A high proportion of grouse moors are SSSIs, showing their environmental quality.
Management for red grouse increases the chances of breeding waders and black grouse being present.
Since 1999, the Game Conservancy Trust, in collaboration with the National Gamekeepers' Organisation (NGO), the Moorland Gamekeepers' Association (MGA) and the Scottish Gamekeepers' Association (SGA), has collated a survey of their gamekeeper, stalker and ghillie members. This work has been funded by the Countryside Alliance, the NGO and many anonymous donors. The purpose of our survey was to document management carried out for game management.
Our survey now covers 19,780 square kilometres (4.9 million acres), and enables us to look at differences in habitat management between groups of estates based on either location or quarry species, and sets this habitat management into its biological context. This article covers management carried out on moorland estates, focusing on moorland management.
We analysed information from 270 estates covering over 11,750 square kilometres of the British uplands, dividing them into groups based on the main quarry species: red grouse only; red grouse and red deer; and red deer only. The location of the estates within the British uplands determines, through habitat and species availability, the main quarry species. Estates managed solely for red grouse were mainly in southern Scotland, England and Wales. Estates managing both red grouse and red deer were mainly in north-eastern Scotland, with those managed solely for red deer in north-western Scotland (see Figure 1).
Figure 1: Distribution of different sorts of shooting estates within the uplands of the UK. Symbols indicate estates that have returned a survey form
Location leads to differences in the estates' size and their habitat. Red grouse estates in England were smaller than in Scotland by an average of 300 hectares. In Scotland, grouse moors were roughly half the size (3,300 hectares) of the other two types of estate (7,000 hectares).
The proportion of the area of moorland on English red grouse estates was also significantly less than in Scotland (39% compared with 47%), with grassland (a combination of improved and semi-natural grassland) making up about 49% of the area compared with 33% in Scotland (see Figure 2). Scottish red grouse estates and red deer estates had less moorland than the estates managed for both (48% versus 62%), with red grouse estates having more of their area made up of grassland (33%) than did red grouse and red deer estates (27%). Estates managed solely for red deer had a greater proportion of their area covered by woodland (19%) than did the other estates (red grouse - 14%; red grouse and red deer - 10%). Red grouse estates had labour inputs twice as high per unit area than other land uses, were more likely to undertake muirburn and other heather management practices, and when they did manage heather, they managed a larger proportion of their estate.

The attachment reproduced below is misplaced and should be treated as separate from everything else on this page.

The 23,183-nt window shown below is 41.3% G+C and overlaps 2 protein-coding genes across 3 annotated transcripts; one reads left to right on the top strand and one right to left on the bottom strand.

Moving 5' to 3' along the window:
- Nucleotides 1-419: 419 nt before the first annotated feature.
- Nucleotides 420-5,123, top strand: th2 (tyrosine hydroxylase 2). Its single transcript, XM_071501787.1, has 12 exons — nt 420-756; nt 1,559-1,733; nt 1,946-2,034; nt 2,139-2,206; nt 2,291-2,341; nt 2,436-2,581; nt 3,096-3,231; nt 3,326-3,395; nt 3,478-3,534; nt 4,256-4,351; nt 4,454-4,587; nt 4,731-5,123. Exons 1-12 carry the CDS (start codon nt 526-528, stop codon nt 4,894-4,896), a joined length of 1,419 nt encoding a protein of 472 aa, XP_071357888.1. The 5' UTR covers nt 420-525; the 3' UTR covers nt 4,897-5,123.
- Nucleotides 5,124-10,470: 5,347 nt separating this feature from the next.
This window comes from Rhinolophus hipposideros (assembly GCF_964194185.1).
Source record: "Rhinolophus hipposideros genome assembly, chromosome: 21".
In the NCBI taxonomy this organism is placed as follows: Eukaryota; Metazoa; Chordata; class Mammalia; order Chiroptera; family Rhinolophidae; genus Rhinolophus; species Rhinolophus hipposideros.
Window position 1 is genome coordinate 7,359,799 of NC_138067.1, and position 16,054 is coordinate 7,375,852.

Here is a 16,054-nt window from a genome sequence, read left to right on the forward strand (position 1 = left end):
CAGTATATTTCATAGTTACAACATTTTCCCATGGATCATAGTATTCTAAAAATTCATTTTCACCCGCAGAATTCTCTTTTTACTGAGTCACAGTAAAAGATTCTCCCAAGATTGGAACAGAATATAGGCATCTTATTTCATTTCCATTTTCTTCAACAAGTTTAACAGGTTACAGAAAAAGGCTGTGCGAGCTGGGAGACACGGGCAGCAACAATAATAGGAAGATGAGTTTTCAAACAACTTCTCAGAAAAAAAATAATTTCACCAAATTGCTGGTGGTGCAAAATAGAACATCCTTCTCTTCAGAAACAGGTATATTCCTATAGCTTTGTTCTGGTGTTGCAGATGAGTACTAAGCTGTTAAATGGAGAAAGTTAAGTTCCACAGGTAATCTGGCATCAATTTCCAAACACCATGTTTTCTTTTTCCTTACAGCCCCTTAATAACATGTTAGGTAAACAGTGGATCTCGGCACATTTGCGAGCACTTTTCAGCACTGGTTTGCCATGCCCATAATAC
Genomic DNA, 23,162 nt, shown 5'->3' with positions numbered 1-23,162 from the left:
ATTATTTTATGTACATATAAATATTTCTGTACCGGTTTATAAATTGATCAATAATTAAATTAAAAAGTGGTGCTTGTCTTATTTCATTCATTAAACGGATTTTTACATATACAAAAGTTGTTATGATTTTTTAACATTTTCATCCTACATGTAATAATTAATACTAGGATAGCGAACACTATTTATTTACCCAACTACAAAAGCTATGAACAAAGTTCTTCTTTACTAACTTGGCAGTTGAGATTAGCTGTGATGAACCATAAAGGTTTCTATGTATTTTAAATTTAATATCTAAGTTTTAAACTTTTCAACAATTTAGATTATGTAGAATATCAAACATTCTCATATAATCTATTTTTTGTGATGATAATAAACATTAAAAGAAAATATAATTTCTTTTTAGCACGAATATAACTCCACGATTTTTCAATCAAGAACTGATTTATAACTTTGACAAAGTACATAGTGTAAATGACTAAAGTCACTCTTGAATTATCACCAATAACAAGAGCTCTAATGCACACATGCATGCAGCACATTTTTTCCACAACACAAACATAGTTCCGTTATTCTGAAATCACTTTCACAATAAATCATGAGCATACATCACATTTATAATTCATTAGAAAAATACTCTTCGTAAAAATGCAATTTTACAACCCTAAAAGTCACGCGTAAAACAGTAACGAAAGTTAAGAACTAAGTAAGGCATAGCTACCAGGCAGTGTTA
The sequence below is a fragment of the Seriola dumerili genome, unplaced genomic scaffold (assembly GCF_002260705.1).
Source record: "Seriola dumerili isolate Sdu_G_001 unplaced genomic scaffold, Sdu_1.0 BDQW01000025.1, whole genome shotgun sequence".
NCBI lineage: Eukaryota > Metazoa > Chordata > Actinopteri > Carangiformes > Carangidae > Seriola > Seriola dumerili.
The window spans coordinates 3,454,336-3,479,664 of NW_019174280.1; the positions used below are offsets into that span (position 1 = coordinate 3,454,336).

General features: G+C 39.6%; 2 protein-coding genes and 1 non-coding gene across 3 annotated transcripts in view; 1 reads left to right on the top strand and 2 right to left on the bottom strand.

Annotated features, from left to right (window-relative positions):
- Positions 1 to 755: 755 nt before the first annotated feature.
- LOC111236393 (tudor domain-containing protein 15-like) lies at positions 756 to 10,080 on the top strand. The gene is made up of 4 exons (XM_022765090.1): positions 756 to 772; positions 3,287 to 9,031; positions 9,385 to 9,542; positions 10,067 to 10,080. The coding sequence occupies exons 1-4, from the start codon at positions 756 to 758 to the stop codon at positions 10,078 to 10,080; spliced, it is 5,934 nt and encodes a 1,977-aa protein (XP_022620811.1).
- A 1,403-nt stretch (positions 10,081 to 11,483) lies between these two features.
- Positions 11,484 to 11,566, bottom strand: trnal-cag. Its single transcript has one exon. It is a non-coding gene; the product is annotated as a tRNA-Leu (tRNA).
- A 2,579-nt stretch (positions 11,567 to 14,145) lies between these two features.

Figure 2: Composition of land use on four types of upland shooting estate
One measure of environmental quality is the amount of land designated as Sites of Special Scientific Interest (SSSI). On average, SSSIs make up 16% of the upland area of Britain, and the shooting estates in our survey covered 15%. Shooting estates accounted for 29% of this upland SSSI area compared with an expected 16% if it were randomly distributed. We then compared the breeding distributions of upland waders and black grouse, as published in the 1989-93 Atlas of Breeding Birds (British Trust for Ornithology), with areas of moorland management. For each 10x10 kilometre square in the uplands, the Atlas specifies presence or absence of breeding black grouse, dunlin, curlew, golden plover, lapwing, redshank and snipe. By overlaying estate maps, we quantified the percentage of managed moorland (where heather was burnt and predators controlled).
We found positive associations between presence/absence and percentage management for all these species (see Figure 3). Management for red grouse led to significantly improved chances of having breeding waders and black grouse on the moor. There is little doubt that moorland management has benefits that extend far beyond red grouse.
Figure 3: Likelihood of the occurrence of breeding birds on moorland managed for grouse moors. Figures above 1.0 indicate higher likelihood of presence